Disposition

[5] Turning to the appropriate level of discipline, we undertake an independent examination of the record while giving great weight to the recommendation of the review department. In so doing, we take into account several considerations, including the protection of the public, the promotion of confidence in the legal profession, and the maintenance of professional standards. Petitioner bears the burden of demonstrating that, in light of these objectives, the recommendation of the review department is erroneous or unlawful. (Kennedy v. State Bar (1989) 48 Cal. 3d 610, 616-617 [257 Cal. Rptr. 324, 770 P.2d 736].)

[6a] Petitioner has failed to meet that burden. "[H]abitual disregard by an attorney of the interests of his or her clients combined with the failure to communicate with such clients constitute acts of moral turpitude justifying disbarment." (McMorris v. State Bar (1983) 35 Cal. 3d 77, 85 [196 Cal. Rptr. 841, 672 P.2d 431].) Although it is true that petitioner has no disciplinary record prior to this case, petitioner abandoned his practice in 1983 and disregarded the interests of his many clients over several months in 1983 and 1984, failing also to communicate with those clients. In the past, we have not hesitated to impose the most severe discipline on attorneys such as petitioner who have disregarded the interests of a large number of their clients over an extended period of time. (See, e.g., Slaten v. State Bar (1988) 46 Cal. 3d 48 [249 Cal. Rptr. 289, 757 P.2d 1] [failure to perform services [49 Cal. 3d 1118] and communicate with clients in at least six matters over a six-year period following two previous suspensions for similar offenses and revocation of probation for failing to comply with conditions of suspension]; Ballard v. State Bar (1983) 35 Cal. 3d 274 [197 Cal. Rptr. 556, 673 P.2d 226] [failure to perform services or communicate with clients in thirty-four matters over a seven-year period].) In McMorris, supra, 35 Cal. 3d 77, for instance, the petitioner failed to perform the services for which he had been retained and failed to respond to his clients' inquiries in seven separate matters involving five clients. In addition, he failed to refund retainer fees to three of these clients. (Id. at pp. 81-82.) After noting that we had previously disciplined the petitioner for similar derelictions (McMorris, supra, 29 Cal.3d 96), we ordered the petitioner disbarred. (McMorris, supra, 35 Cal.3d at p. 85.)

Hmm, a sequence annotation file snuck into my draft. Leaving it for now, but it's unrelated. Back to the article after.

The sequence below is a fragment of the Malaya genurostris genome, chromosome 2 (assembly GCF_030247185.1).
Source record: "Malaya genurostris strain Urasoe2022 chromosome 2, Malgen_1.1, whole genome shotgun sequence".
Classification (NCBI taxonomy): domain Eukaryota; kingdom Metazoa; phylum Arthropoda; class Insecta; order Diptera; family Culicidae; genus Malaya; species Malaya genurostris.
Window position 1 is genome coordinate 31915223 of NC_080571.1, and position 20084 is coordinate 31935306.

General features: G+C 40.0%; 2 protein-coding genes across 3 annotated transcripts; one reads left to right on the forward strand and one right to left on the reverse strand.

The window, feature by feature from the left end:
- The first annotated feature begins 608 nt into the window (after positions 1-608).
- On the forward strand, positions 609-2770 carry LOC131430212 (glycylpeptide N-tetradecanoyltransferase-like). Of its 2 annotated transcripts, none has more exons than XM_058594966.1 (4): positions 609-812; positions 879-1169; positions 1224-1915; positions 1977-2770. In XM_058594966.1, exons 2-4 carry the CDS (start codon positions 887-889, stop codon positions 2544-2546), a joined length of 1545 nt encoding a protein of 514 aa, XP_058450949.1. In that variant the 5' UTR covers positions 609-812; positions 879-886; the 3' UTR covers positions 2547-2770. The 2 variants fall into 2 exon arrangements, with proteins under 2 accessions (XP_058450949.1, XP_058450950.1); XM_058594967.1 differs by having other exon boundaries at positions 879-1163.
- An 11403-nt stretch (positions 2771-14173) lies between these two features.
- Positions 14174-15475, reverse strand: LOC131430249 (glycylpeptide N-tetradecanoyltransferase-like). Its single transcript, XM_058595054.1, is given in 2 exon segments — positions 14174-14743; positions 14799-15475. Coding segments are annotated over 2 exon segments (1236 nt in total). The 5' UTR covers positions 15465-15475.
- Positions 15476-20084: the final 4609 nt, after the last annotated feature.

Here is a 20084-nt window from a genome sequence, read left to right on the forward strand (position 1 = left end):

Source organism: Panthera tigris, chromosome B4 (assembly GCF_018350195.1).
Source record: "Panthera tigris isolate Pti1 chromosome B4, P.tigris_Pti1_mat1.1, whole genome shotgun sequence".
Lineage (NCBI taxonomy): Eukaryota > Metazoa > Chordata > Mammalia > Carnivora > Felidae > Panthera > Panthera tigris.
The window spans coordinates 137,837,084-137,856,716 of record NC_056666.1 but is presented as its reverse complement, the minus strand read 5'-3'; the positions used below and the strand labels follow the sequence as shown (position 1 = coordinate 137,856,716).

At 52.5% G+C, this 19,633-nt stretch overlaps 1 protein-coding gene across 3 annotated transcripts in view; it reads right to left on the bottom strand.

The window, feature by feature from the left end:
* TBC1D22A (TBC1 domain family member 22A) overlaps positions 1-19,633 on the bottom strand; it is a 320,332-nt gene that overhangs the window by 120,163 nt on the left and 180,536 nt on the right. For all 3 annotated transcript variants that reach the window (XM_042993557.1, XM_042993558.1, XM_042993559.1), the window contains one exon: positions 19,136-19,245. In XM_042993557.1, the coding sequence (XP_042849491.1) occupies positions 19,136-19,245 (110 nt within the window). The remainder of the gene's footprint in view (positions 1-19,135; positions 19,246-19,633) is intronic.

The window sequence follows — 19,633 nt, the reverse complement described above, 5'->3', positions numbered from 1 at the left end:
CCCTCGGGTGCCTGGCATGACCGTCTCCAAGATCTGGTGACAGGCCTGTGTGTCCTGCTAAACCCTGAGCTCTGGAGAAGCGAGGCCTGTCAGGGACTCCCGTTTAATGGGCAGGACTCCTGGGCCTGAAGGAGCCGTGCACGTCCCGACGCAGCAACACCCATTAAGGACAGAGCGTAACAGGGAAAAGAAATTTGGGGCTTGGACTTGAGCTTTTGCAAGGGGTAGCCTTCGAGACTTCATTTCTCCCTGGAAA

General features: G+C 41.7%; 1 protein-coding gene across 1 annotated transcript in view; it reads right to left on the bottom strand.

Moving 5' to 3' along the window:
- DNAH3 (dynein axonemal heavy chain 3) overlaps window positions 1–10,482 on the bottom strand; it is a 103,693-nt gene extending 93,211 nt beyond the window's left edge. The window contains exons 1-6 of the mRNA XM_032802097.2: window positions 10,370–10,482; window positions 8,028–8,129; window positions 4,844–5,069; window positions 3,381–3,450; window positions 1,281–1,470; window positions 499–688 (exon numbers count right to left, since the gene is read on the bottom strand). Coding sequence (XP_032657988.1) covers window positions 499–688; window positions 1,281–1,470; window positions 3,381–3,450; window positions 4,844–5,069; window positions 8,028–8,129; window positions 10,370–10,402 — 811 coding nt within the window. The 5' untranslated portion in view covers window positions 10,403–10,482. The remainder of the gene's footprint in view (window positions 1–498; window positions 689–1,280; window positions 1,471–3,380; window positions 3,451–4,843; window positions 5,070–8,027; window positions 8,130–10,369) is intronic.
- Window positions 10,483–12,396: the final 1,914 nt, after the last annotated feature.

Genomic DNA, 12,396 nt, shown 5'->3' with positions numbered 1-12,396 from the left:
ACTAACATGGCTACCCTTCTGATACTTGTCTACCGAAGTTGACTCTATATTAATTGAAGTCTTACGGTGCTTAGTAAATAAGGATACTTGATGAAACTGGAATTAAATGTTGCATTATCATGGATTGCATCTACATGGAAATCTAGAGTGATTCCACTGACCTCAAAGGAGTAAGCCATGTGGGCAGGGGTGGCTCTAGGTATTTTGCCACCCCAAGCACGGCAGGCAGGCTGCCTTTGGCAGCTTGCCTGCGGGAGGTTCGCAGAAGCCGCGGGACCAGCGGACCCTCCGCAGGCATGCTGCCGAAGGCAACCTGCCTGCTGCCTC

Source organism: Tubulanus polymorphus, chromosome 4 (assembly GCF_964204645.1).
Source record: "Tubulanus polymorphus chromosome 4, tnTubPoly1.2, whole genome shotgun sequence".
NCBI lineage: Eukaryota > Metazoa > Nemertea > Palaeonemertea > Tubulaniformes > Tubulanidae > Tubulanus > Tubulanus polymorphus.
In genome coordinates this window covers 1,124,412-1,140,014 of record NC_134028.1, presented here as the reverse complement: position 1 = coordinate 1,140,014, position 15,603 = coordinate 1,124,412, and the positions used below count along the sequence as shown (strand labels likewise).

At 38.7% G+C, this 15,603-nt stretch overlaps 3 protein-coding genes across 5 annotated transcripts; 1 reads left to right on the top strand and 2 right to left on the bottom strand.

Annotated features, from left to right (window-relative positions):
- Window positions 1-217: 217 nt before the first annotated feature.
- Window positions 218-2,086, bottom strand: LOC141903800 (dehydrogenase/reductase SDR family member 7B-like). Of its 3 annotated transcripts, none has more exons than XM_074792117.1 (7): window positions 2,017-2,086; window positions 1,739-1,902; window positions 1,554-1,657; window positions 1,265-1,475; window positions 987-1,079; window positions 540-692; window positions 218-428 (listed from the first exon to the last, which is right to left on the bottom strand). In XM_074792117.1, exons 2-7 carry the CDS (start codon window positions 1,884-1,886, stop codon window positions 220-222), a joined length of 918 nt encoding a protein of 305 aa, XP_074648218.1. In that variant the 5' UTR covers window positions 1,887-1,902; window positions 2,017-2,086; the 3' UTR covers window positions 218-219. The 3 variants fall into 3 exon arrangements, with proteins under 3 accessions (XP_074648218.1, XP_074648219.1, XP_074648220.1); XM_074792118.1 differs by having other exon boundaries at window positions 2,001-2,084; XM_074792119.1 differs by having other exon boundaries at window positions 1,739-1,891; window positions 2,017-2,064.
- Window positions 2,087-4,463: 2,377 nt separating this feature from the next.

Two recent cases are also on point. The attorney in Bowles v. State Bar (1989) 48 Cal. 3d 100 [255 Cal. Rptr. 846, 768 P.2d 65] accepted retainer fees from four separate clients yet failed to take any actions to advance their claims. He did not respond to his clients' numerous inquiries, and when reached, misrepresented that they need not worry about the status of their cases. He also misappropriated a client's award in another case. (Id. at pp. 103-105.) Despite the attorney's references to "personal problems" and "severe psychological difficulties," we adopted the review department's recommendation of disbarment, noting further that his record was "far from 'otherwise unblemished' [and] his career well short of 'distinguished.'" (Id. at pp. 110-111.)

A similar fate befell the attorney in Kent v. State Bar (1987) 43 Cal. 3d 729 [239 Cal. Rptr. 77, 739 P.2d 1244]. We disciplined him on four different occasions over a thirteen-year period -- including two public reprovals, a one-year suspension with four years of probation, and finally disbarment -- for his failure to prosecute claims while reassuring clients that he was doing so. (Id. at p. 731.) We finally ordered the attorney's disbarment, relying on the facts that his misconduct had seriously harmed his clients and that he had actively deceived them. (Id. at p. 735.)